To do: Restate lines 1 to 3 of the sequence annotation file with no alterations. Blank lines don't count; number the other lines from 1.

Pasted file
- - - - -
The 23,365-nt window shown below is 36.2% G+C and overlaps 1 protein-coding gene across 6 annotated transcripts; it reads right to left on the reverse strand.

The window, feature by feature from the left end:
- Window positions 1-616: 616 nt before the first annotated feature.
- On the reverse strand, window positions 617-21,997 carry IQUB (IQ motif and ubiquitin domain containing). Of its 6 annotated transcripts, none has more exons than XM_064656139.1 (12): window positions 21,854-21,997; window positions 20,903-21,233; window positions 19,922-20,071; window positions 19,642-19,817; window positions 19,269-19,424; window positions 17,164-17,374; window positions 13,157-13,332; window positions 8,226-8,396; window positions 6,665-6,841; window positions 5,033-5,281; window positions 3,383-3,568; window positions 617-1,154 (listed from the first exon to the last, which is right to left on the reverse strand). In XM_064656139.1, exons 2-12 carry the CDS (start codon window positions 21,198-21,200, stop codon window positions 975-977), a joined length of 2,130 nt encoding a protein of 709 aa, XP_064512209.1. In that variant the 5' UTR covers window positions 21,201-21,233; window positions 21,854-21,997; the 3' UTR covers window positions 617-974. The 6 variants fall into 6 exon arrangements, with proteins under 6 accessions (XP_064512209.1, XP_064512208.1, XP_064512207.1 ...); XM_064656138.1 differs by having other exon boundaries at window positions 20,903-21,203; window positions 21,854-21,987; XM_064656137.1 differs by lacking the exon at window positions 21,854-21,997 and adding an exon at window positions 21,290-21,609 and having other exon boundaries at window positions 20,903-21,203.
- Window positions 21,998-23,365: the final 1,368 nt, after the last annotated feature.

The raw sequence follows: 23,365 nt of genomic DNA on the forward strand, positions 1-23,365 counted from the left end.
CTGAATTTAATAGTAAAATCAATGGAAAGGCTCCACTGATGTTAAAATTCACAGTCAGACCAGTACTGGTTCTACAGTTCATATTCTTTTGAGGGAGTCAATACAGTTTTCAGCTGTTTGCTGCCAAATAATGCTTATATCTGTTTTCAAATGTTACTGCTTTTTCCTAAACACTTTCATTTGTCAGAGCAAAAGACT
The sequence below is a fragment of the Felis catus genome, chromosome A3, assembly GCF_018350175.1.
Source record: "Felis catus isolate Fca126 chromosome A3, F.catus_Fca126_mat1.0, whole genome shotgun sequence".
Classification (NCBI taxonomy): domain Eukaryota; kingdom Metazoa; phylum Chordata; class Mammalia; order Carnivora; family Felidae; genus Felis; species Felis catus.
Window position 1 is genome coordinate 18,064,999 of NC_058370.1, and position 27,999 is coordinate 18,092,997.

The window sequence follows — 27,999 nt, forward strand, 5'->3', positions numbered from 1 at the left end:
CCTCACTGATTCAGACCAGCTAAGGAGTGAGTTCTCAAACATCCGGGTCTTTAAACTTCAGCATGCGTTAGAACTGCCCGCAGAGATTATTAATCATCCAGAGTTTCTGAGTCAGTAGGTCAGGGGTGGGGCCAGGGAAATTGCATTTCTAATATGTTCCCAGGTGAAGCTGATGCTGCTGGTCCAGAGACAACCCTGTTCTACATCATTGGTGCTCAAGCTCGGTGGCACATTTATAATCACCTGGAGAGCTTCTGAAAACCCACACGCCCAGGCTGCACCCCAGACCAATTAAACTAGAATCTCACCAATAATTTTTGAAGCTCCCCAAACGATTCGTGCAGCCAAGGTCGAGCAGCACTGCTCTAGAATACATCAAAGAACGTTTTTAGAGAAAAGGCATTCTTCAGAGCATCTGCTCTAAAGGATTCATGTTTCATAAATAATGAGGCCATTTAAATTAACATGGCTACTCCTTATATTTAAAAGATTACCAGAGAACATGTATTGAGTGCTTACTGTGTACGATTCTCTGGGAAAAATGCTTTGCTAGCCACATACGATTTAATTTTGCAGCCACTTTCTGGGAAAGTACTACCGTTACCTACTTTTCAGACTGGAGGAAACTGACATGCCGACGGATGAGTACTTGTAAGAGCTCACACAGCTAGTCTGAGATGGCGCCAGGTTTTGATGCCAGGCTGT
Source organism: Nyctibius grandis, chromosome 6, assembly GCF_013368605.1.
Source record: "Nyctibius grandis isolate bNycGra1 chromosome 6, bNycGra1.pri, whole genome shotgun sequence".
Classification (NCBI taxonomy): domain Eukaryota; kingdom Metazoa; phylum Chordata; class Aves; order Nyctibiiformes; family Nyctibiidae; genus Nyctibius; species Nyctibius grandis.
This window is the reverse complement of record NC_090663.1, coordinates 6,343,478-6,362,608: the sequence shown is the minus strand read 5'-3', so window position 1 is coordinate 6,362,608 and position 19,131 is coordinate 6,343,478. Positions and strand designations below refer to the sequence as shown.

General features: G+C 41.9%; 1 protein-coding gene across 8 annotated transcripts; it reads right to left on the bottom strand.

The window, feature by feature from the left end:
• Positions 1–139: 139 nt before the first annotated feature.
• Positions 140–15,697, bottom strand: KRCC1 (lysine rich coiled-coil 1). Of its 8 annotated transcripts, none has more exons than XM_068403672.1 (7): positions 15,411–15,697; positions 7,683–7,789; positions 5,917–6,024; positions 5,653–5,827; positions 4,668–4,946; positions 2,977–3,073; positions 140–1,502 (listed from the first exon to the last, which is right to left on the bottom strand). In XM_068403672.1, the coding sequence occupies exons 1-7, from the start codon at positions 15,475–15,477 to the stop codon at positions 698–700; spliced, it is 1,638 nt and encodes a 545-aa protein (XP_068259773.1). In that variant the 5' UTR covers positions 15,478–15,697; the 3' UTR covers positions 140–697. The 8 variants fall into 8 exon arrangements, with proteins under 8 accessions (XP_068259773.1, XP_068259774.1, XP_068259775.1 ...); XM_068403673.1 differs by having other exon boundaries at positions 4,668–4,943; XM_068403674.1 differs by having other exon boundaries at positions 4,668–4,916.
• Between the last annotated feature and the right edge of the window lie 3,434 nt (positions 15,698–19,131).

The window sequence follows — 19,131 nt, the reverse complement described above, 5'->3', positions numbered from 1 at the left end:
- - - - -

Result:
The 23,365-nt window shown below is 36.2% G+C and overlaps 1 protein-coding gene across 6 annotated transcripts; it reads right to left on the reverse strand.

The window, feature by feature from the left end:
- Window positions 1-616: 616 nt before the first annotated feature.